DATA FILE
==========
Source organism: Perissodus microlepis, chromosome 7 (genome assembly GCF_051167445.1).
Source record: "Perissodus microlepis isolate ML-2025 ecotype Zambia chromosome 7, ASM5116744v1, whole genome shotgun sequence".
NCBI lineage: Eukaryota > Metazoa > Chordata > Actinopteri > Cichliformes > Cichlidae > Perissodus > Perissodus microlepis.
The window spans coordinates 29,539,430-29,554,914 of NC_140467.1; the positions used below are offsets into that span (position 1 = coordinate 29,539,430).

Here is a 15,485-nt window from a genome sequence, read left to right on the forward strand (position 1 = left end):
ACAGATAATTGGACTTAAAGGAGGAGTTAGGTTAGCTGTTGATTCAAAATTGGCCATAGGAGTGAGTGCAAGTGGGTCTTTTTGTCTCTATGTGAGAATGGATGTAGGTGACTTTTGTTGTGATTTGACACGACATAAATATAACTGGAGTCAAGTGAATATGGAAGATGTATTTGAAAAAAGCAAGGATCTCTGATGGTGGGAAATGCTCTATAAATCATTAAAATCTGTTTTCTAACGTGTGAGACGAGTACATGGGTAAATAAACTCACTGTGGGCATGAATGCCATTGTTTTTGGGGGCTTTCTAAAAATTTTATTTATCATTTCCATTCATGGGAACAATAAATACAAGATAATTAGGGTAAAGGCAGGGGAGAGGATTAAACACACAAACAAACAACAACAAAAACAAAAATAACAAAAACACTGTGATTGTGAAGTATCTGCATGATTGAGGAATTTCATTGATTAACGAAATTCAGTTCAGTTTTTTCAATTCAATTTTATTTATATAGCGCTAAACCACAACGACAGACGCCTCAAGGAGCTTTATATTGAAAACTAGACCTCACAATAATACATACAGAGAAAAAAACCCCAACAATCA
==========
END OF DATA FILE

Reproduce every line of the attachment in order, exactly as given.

Source organism: Perissodus microlepis, chromosome 7 (genome assembly GCF_051167445.1).
Source record: "Perissodus microlepis isolate ML-2025 ecotype Zambia chromosome 7, ASM5116744v1, whole genome shotgun sequence".
NCBI lineage: Eukaryota > Metazoa > Chordata > Actinopteri > Cichliformes > Cichlidae > Perissodus > Perissodus microlepis.
The window spans coordinates 29,539,430-29,554,914 of NC_140467.1; the positions used below are offsets into that span (position 1 = coordinate 29,539,430).

Here is a 15,485-nt window from a genome sequence, read left to right on the forward strand (position 1 = left end):
ACAGATAATTGGACTTAAAGGAGGAGTTAGGTTAGCTGTTGATTCAAAATTGGCCATAGGAGTGAGTGCAAGTGGGTCTTTTTGTCTCTATGTGAGAATGGATGTAGGTGACTTTTGTTGTGATTTGACACGACATAAATATAACTGGAGTCAAGTGAATATGGAAGATGTATTTGAAAAAAGCAAGGATCTCTGATGGTGGGAAATGCTCTATAAATCATTAAAATCTGTTTTCTAACGTGTGAGACGAGTACATGGGTAAATAAACTCACTGTGGGCATGAATGCCATTGTTTTTGGGGGCTTTCTAAAAATTTTATTTATCATTTCCATTCATGGGAACAATAAATACAAGATAATTAGGGTAAAGGCAGGGGAGAGGATTAAACACACAAACAAACAACAACAAAAACAAAAATAACAAAAACACTGTGATTGTGAAGTATCTGCATGATTGAGGAATTTCATTGATTAACGAAATTCAGTTCAGTTTTTTCAATTCAATTTTATTTATATAGCGCTAAACCACAACGACAGACGCCTCAAGGAGCTTTATATTGAAAACTAGACCTCACAATAATACATACAGAGAAAAAAACCCCAACAATCA